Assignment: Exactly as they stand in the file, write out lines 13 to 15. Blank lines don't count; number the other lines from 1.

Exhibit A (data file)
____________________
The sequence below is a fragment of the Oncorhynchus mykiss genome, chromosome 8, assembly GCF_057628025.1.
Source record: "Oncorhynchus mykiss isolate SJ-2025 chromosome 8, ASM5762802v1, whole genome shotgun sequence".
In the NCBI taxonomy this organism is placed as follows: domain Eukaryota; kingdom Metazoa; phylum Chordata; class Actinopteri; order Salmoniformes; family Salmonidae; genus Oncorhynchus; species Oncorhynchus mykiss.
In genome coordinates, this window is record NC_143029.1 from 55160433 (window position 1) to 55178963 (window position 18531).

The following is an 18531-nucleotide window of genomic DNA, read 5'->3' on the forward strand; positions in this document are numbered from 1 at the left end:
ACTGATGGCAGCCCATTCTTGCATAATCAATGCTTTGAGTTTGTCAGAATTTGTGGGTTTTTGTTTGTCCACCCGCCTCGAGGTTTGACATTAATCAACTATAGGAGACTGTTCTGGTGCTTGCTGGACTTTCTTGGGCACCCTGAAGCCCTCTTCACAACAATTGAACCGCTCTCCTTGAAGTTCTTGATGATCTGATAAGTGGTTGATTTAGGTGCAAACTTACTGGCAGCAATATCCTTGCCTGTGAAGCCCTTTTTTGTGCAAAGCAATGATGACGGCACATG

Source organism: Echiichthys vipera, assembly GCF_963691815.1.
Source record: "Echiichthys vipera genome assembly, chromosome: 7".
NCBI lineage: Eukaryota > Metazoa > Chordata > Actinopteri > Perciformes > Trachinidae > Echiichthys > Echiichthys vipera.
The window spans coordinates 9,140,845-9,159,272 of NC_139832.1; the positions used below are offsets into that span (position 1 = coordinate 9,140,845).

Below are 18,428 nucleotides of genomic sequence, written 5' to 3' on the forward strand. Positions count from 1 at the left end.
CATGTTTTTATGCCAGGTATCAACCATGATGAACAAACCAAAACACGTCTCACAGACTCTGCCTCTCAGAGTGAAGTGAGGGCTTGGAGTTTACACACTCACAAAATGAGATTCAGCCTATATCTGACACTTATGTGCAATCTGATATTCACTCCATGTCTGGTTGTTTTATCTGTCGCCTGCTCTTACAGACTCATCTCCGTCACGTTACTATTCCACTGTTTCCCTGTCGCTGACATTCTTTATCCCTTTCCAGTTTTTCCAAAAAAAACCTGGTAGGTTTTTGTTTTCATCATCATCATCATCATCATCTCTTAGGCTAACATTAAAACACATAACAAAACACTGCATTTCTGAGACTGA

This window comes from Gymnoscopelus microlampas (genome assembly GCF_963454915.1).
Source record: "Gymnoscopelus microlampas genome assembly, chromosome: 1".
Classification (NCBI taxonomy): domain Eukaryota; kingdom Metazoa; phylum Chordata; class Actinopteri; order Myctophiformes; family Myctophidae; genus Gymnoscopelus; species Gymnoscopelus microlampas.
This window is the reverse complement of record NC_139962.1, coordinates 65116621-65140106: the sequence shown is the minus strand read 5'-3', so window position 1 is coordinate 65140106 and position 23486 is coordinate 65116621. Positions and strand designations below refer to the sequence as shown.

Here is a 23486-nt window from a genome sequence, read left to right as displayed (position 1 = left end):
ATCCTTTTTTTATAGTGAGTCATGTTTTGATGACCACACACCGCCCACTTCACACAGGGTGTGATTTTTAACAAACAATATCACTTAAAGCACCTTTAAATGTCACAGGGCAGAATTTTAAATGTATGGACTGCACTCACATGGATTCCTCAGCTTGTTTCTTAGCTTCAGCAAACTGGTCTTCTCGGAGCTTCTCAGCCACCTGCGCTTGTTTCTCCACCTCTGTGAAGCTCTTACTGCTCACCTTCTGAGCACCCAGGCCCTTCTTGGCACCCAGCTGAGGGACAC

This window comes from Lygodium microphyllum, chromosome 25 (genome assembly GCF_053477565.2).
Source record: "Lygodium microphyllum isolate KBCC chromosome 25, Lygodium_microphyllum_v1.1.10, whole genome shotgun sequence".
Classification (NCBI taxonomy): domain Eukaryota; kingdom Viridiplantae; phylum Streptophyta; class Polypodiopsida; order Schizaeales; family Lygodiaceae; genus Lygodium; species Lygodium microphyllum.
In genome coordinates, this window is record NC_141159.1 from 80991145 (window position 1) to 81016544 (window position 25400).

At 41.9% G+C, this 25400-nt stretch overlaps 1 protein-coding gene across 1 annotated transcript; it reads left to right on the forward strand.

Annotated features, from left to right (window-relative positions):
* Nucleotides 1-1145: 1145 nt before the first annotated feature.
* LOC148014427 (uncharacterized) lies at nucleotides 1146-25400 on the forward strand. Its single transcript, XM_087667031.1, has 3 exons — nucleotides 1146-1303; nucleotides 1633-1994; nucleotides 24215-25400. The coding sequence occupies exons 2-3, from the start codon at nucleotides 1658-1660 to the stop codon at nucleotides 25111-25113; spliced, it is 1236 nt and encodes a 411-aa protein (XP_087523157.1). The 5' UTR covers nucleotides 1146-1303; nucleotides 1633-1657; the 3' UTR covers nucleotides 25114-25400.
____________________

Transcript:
This window comes from Gymnoscopelus microlampas (genome assembly GCF_963454915.1).
Source record: "Gymnoscopelus microlampas genome assembly, chromosome: 1".
Classification (NCBI taxonomy): domain Eukaryota; kingdom Metazoa; phylum Chordata; class Actinopteri; order Myctophiformes; family Myctophidae; genus Gymnoscopelus; species Gymnoscopelus microlampas.